A site-specific composition and performance does not inevitably mean that you only work with materials and sounds that are part of the concert site. Since the last quarter of the 20th century, artistic concepts and societal opinions have become more ecological; mutual relations and dependencies are valued, as opposed to isolated elements which are only connected by causal relations. To suppose that a landscape or concert location exists independently from yourself, and that, as an artist or member of the audience, you are an outsider that quietly sits down and listens, is an opinion that is becoming rare among artists (myself included). See e.g. the Landscape Quartet.
Therefore, in a site-specific performance the question arises: how and to what extent shall I intervene in the environment and stage it together with the performance? Which choices do I make to design a performance in a specific location? I will explore these questions and possible answers by taking a closer look at my recent compositions.
A site-specific performance requires a choice of a location and a moment at which the audience is invited to come to that place. A location (such as a park) and its character are not static; season, day and time of the day can create large differences. The fundamental choice of a location and moment is related to the general concept of a musical work and also has to be reconciled with organizational restrictions and demands. In my composition Beving several performers play percussion on objects, materials and the architecture of the concert location. Not only present and audible sounds play a role, but also the potential, hidden ones. Thus, the diversity of materials at a location largely defines the choice of a fitting location. If this diversity is too small (for example a park with only grass and a cycling road), the performance will become impossible. Moreover, the acoustics of a location, the size of the expected audience and the number of performers, also play a role in the choice of location, because the performance has to be audible for the whole audience.
Apart from the place and time, other choices and interventions have to be made. A thorough exploration, performed at different moments before the rehearsals and concert, produces a detailed and rich image of the sounds and objects at the site. A choice between all these possibilities has to be made, and sometimes later on in the creative process these explorations and choices need to be further adapted if they are not sufficiently effective. For example, after the exploration and first rehearsal of Plain in the reading room of the library of the Singel, it turned out that there was a lack of diversity and loudness of sounds. A first solution was found in the ‘doubling’ of certain sounds: multiple performers played on (almost) identical objects (such as a book with a hard cover) at the same moment.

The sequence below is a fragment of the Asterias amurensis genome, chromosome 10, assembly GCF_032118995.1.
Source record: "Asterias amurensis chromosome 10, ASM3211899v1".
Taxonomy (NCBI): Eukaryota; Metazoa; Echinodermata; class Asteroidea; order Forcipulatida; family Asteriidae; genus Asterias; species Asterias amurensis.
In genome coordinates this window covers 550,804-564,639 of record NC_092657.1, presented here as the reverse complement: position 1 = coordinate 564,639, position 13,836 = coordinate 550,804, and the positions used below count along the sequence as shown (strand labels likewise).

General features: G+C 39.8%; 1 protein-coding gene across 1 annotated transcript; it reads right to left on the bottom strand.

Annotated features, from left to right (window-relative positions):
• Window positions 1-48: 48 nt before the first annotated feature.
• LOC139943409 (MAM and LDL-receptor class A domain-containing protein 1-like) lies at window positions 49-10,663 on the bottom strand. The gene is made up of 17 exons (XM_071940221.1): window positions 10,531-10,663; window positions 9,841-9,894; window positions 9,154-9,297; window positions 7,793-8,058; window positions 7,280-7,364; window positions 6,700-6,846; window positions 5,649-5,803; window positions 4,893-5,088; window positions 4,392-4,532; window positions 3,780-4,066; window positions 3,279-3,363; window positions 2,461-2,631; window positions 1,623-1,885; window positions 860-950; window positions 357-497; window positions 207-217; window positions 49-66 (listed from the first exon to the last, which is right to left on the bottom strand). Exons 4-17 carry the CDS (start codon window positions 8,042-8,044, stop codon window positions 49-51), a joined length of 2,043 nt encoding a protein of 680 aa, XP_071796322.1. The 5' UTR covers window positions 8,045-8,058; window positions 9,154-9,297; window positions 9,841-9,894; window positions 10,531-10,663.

(photo: Zena Van den Block)
Second, I started searching for other materials (brushes, foam, etc.) to rub objects at the site and produce louder and more diverse sustained noise sounds. Third, by changing the placement of objects such as books or stands, they could resonate more freely and sound louder. Fourth and last, by indicating or memorizing interesting sound places in detail (for example sweet spots on a wooden floor), we could ensure the diversity and loudness as well.
The friction between the concert location with its character and affordances on the one hand, and the musical and compositional demands on the other, is a recurring phenomenon in the genesis of site-specific performances. This tension enforces you as a composer to search for creative and local solutions to ensure that in the end the performers, audience, plants, animals, materials and architecture can 'work together' in a site-specific performance of a composition.
Finally, it is important to think about the role of the audience and to communicate about it. On the one hand, the standard ritual to sit silently and listen, only applies to the concert hall and it is not valid outside such a hall. But on the other hand, a group of walking and talking people can disrupt the (changing) character of a location. Choices have to be made about this role, and ideally, the concert ritual and space are designed in such a way that the audience is seduced to behave in the chosen way.